Return of the Prodigal Son by Pompeo Batoni - 1773

Evolution for the Catholic Student

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Sunday, April 1, 2012

Louis Martin

Louis Martin

          St. Therese of Liseux, the Little Flower, died just over a century ago.  The most contemporary of the Doctors of the Church, she is a very well-known and well-loved Saint.  But there are many lessons that can be learned from the lives of her parents, Louis and Zeille Martin, whose causes for canonization are also open.
          I recently read a short book, written by Therese’s sister Celine, titled The Father of the Little Flower, in which the life of Louis Martin is shared in detail.  Of the many things I could say about this holy man there was one phrase used to describe him that I have grasped on to, as it seems like the perfect motto to strive to make my own.  Celine said of her father that he was a man of “uncompromising faith and overflowing charity.”
          Uncompromising faith.  Louis Martin was a devoted disciple of Jesus Christ and faithful son of the Church.  Living in modern France he found himself in a society in many ways like our own.  His was a Catholic nation that had become very secularized.  France, of course, had suffered through a bloody revolution during which the Faith was forcefully purged.  In Louis’s time being a faithful Christian did not mean signing up for martyrdom, but it certainly meant being counter-cultural.
          And yet he was a man of uncompromising faith.  He refused to compromise with the spirit of the age, to go along to get along.  He did not stand preaching on street corners, but he displayed throughout his life the Christian virtues, including those scorned by society, with an unapologetic constancy.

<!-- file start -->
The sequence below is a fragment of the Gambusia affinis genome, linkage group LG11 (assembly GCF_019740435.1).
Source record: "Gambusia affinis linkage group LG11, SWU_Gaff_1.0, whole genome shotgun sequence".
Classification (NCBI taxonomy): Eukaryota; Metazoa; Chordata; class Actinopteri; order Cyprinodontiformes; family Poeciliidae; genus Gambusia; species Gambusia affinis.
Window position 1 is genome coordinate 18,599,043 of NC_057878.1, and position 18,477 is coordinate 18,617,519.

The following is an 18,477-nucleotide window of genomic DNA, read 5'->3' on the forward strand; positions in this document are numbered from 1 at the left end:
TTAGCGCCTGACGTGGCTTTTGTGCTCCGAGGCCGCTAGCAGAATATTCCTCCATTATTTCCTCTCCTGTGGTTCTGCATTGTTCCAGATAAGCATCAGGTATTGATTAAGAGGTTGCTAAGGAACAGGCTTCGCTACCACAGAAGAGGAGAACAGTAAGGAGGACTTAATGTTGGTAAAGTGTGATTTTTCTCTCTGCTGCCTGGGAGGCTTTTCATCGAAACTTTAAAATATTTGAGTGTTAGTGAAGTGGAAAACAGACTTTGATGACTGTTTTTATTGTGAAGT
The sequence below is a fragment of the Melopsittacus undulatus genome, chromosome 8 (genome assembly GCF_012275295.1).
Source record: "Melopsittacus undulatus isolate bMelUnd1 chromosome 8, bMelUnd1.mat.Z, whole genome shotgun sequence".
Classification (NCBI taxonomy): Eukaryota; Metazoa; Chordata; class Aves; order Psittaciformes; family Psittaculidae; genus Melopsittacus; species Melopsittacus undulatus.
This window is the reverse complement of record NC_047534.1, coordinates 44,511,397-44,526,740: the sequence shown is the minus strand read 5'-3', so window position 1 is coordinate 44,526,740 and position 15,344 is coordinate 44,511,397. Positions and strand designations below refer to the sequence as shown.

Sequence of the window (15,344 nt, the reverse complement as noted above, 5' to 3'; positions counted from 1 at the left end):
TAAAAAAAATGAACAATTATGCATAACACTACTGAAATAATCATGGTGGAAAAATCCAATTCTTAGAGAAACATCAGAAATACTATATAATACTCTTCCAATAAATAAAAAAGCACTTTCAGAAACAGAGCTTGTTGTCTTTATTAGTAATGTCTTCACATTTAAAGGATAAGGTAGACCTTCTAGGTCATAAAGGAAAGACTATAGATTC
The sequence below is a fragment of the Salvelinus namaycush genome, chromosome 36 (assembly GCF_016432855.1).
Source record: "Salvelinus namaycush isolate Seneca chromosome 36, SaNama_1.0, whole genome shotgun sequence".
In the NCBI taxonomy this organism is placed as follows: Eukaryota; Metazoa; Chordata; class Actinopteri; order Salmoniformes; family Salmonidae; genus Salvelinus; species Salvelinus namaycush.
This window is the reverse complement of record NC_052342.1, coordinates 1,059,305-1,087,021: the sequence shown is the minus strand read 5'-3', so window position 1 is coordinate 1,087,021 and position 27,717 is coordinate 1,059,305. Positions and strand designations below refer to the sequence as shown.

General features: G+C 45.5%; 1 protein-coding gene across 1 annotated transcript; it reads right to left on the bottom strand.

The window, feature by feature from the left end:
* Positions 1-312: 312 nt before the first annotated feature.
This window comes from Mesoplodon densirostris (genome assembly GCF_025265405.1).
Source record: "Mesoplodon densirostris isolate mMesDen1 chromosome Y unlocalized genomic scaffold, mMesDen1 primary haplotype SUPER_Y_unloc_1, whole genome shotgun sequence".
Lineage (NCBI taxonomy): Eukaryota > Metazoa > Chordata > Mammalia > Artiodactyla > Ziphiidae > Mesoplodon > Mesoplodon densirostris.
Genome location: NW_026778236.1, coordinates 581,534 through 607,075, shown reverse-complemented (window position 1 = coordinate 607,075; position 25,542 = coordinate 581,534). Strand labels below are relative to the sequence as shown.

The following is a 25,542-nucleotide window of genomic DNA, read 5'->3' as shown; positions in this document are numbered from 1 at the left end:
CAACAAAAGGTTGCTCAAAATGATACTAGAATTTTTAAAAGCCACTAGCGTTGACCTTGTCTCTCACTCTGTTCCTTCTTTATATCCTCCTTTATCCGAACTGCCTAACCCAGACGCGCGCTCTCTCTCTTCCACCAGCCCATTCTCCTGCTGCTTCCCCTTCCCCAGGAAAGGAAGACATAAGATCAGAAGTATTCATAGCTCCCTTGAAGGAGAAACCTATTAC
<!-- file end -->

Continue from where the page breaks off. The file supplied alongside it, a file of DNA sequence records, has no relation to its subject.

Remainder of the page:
How that constancy and faithfulness is needed in our own day!  During our time, when the culture has pulled so far away from Christ, we are charged with being unapologetically counter-cultural.  Yet if we are, we will be attacked.  We will be falsely accused of being judgmental, hypocritical, bigoted and closed-minded.  So be it.  There are worse crosses to bear.
          A story is told of a time on a train when Louis wanted to shield his young daughter from immoderate conversation and was accused of being a Pharisee.  What was he to do?  He was willing to accept being falsely accused of judgmentalism rather than compromise his duty as a father.
          I recall a similar situation from my own life.  Bringing my kids to a large gathering at an all-you-can-eat buffet restaurant an extended family member suggested I pretend my three year-old was only two so I wouldn’t have to pay for him.  What was I to do?  Certainly I could not lie and defraud the restaurant.  So of course I paid for my son only to be accused of being “holier than thou” since I clearly, by not following the relative’s advice, was passing judgment on him.
          Or with the battle we currently face over the administration’s immoral HHS mandate.  As Catholics we can not simply “go with the flow.”  We must follow the lead of our shepherds and push back against the flow.  If in the eyes of the secular society it makes us unreasonable or closed minded, so be it.
          Is that, then, how we will define ourselves now as Christians in this age?  No, because of the second part of Celine’s description of her father, that he was a man of overflowing charity.  Despite Louis’s uncompromising faith he was a man who was respected and beloved by those who knew him, Catholic or not, because of his great love. 
          What our culture needs more than anything else, perhaps, is the witness of people who are uncompromising in their faithfulness to Christ, and who are also images of His beautiful, loving Face.  Mother Teresa never compromised with the spirit of the age and yet she was widely acclaimed when she died as one of the greatest women of her time because of her great love.
          Louis Martin’s heart always belonged to the Lord and his spirit exuded the Love of Christ.  So he was able to touch the hearts of many other people.
          We do not win souls by dumbing down the Faith, by compromising so it seems easy or accommodating.  We win souls by authentic love, by “speaking the truth in love,” as the Scripture says. 
As a man who has very much the same vocation as Louis Martin, that of husband, father and lay witness in my culture, I often come back to that goal of being a man of “uncompromising faith and overflowing charity.”  If I can do that in an authentic way, I can live my vocation to a saintly degree as did Louis Martin whose beautiful example gave the world one of its most beautiful Flowers.